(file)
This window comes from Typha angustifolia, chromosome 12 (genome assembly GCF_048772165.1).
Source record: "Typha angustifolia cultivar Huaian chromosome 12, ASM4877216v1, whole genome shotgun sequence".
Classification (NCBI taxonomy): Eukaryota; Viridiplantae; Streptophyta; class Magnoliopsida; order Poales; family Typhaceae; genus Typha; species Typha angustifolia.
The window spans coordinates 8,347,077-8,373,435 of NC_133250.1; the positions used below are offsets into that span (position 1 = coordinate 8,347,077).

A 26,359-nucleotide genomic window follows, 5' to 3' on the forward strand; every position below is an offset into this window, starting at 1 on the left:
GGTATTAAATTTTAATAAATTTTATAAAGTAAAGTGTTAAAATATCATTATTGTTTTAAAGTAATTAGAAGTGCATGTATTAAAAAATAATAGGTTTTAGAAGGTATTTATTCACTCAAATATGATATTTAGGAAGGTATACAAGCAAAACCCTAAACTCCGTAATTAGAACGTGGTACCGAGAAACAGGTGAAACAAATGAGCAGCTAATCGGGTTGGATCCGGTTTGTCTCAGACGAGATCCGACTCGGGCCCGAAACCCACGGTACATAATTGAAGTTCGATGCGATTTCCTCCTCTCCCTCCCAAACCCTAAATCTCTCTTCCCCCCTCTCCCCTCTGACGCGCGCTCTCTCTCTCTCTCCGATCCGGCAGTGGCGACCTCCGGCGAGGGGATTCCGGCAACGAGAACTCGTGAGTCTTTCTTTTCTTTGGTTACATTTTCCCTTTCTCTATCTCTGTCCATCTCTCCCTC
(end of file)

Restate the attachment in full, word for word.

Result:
This window comes from Typha angustifolia, chromosome 12 (genome assembly GCF_048772165.1).
Source record: "Typha angustifolia cultivar Huaian chromosome 12, ASM4877216v1, whole genome shotgun sequence".
Classification (NCBI taxonomy): Eukaryota; Viridiplantae; Streptophyta; class Magnoliopsida; order Poales; family Typhaceae; genus Typha; species Typha angustifolia.
The window spans coordinates 8,347,077-8,373,435 of NC_133250.1; the positions used below are offsets into that span (position 1 = coordinate 8,347,077).

A 26,359-nucleotide genomic window follows, 5' to 3' on the forward strand; every position below is an offset into this window, starting at 1 on the left:
GGTATTAAATTTTAATAAATTTTATAAAGTAAAGTGTTAAAATATCATTATTGTTTTAAAGTAATTAGAAGTGCATGTATTAAAAAATAATAGGTTTTAGAAGGTATTTATTCACTCAAATATGATATTTAGGAAGGTATACAAGCAAAACCCTAAACTCCGTAATTAGAACGTGGTACCGAGAAACAGGTGAAACAAATGAGCAGCTAATCGGGTTGGATCCGGTTTGTCTCAGACGAGATCCGACTCGGGCCCGAAACCCACGGTACATAATTGAAGTTCGATGCGATTTCCTCCTCTCCCTCCCAAACCCTAAATCTCTCTTCCCCCCTCTCCCCTCTGACGCGCGCTCTCTCTCTCTCTCCGATCCGGCAGTGGCGACCTCCGGCGAGGGGATTCCGGCAACGAGAACTCGTGAGTCTTTCTTTTCTTTGGTTACATTTTCCCTTTCTCTATCTCTGTCCATCTCTCCCTC